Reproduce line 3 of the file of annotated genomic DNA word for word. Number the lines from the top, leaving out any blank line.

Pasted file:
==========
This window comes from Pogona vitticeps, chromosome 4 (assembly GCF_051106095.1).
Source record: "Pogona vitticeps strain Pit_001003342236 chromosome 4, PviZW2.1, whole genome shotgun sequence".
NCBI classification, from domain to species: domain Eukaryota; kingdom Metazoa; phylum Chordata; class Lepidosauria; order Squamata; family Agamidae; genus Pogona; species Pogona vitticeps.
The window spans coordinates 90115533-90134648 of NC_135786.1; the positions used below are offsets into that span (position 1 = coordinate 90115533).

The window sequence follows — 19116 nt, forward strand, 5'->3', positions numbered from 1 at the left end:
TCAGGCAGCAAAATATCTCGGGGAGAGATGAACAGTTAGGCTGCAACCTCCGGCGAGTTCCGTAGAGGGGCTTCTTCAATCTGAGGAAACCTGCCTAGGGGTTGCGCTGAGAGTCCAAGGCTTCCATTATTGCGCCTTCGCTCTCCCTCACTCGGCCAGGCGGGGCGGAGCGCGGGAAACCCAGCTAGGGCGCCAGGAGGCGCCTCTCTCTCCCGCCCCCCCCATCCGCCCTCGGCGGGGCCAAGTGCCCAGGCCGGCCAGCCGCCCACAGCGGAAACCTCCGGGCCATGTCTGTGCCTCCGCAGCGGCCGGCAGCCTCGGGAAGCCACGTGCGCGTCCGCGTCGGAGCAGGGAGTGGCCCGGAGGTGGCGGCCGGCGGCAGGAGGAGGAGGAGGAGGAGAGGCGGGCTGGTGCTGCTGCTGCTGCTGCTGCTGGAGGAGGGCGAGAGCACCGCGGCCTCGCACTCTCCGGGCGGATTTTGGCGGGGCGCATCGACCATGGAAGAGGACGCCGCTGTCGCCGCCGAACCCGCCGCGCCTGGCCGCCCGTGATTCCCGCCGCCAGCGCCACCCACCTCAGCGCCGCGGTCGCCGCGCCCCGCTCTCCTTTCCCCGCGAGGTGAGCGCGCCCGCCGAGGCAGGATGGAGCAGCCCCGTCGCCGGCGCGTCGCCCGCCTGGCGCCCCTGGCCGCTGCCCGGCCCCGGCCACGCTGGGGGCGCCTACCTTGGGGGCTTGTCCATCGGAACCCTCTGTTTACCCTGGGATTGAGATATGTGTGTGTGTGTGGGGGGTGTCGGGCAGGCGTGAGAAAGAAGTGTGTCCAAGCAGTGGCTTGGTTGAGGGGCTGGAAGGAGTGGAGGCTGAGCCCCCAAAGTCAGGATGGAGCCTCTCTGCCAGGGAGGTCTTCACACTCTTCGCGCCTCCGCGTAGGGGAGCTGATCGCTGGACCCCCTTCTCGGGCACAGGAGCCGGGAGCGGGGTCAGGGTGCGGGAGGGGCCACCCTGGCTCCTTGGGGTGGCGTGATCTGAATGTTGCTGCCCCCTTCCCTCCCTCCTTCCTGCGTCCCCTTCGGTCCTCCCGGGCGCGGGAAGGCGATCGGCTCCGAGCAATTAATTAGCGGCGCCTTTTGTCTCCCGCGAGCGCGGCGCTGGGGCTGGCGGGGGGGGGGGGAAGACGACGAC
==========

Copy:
NCBI classification, from domain to species: domain Eukaryota; kingdom Metazoa; phylum Chordata; class Lepidosauria; order Squamata; family Agamidae; genus Pogona; species Pogona vitticeps.